It might be useful to members to highlight some trends, themes and suggest some associated insights arising thereof. The key finding of 84% agreeing that Ireland should remain part of the EU remains encouraging, and is consistent since we started polling. However, the finding that 53% believe that the EU is moving in the right direction suggests that strong support for EU membership in Ireland cannot be taken for granted.
We were not entirely surprised by the numbers having confidence in the EU vaccine strategy. A useful reference point to consider in this particular question is that in 2020 we asked respondents if the EU had dealt well with the Covid-19 pandemic and found that sentiment was pretty evenly split between 47% who agreed and 46% who disagreed.
We have included questions on defence co-operation in several years. Since 2017, we have asked if Ireland should be part of increased defence and security co-operation. While the numbers agreeing with that have remained relatively consistent, with 54% this year and ranging between 49% and 59% over the period in question, the numbers disagreeing have declined steadily from 40% in 2017 to 27% in 2021.
I draw the attention of members to the fact that in reply to several questions, those in the 35 to 54 age cohorts were less positively disposed than those in other demographic groupings. It is difficult to arrive at certain and definitive conclusions regarding the reasons for this. However, we need to pay attention to what seems to be a somewhat disconnected and disenchanted middle.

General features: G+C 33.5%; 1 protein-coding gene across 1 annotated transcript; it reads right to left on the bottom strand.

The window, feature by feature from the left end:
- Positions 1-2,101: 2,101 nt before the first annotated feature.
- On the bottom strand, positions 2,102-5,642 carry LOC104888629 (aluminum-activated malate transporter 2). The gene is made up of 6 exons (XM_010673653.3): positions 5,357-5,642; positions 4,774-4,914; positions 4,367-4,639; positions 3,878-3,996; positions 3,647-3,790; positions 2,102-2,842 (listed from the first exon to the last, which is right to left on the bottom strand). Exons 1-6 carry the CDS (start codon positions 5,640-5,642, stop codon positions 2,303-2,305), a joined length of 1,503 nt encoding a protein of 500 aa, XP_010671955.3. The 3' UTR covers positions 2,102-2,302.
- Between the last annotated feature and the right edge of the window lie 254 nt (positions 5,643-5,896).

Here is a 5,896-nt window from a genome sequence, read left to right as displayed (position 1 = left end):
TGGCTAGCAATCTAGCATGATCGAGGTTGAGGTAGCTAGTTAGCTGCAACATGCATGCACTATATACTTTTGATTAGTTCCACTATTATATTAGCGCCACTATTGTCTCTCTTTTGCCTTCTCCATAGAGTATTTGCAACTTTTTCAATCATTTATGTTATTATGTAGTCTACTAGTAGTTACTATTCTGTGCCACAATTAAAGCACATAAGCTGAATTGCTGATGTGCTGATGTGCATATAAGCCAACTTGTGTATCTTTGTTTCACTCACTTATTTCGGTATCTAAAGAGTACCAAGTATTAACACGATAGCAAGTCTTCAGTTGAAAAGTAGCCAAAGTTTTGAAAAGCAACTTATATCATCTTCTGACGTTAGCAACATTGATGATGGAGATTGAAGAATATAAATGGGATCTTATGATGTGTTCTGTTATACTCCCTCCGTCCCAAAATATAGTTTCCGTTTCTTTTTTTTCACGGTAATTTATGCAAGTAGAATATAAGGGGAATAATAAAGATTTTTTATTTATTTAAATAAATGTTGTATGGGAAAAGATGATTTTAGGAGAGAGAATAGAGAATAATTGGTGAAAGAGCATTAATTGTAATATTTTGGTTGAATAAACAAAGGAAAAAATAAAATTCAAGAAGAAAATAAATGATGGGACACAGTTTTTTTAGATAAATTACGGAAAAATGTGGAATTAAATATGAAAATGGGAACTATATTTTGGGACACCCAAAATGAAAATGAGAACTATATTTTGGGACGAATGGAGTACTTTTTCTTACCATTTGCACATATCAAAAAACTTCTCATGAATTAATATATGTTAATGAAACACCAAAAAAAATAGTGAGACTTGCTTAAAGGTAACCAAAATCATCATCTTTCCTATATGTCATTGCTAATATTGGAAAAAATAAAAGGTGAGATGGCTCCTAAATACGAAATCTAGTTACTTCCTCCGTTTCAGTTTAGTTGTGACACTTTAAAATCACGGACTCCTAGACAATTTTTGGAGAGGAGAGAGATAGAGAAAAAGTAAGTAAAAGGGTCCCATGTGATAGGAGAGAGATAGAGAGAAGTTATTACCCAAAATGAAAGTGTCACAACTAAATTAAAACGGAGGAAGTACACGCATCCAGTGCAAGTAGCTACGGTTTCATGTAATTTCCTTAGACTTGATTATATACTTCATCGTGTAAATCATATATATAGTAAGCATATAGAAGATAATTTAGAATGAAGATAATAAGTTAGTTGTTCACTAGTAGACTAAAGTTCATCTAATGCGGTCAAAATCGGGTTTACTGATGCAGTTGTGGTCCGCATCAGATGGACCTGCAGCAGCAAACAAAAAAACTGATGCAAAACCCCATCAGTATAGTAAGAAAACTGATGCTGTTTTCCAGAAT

Broadly, these numbers tell us that while Irish people remain positively disposed towards the EU, support is not unequivocal and should not be taken for granted. Furthermore, it cannot be conflated with unquestioning support for further integration, particularly related to areas that have traditionally been associated with strong member state competencies. Those of us who support Ireland’s place in Europe should be encouraged by these findings while recognising that it will take commitment, effort and engagement to maintain support for EU membership in Ireland.
We only have to look to our nearest neighbour or, a little further afield, to some of our neighbours in eastern Europe to see how quickly things can change and the consequences that arise. In a world that is changing fast, old certainties are becoming new uncertainties. The Covid pandemic has had a significant impact on economy and society but the EU will be central to our collective recovery and its future legitimacy and public support depend greatly on how it responds to these many challenges. Ireland’s position as an active, engaged and progressive member state will be central to that effort but that position can only be maintained with the support of the Irish people and that support must be earned and trust maintained through action and engagement.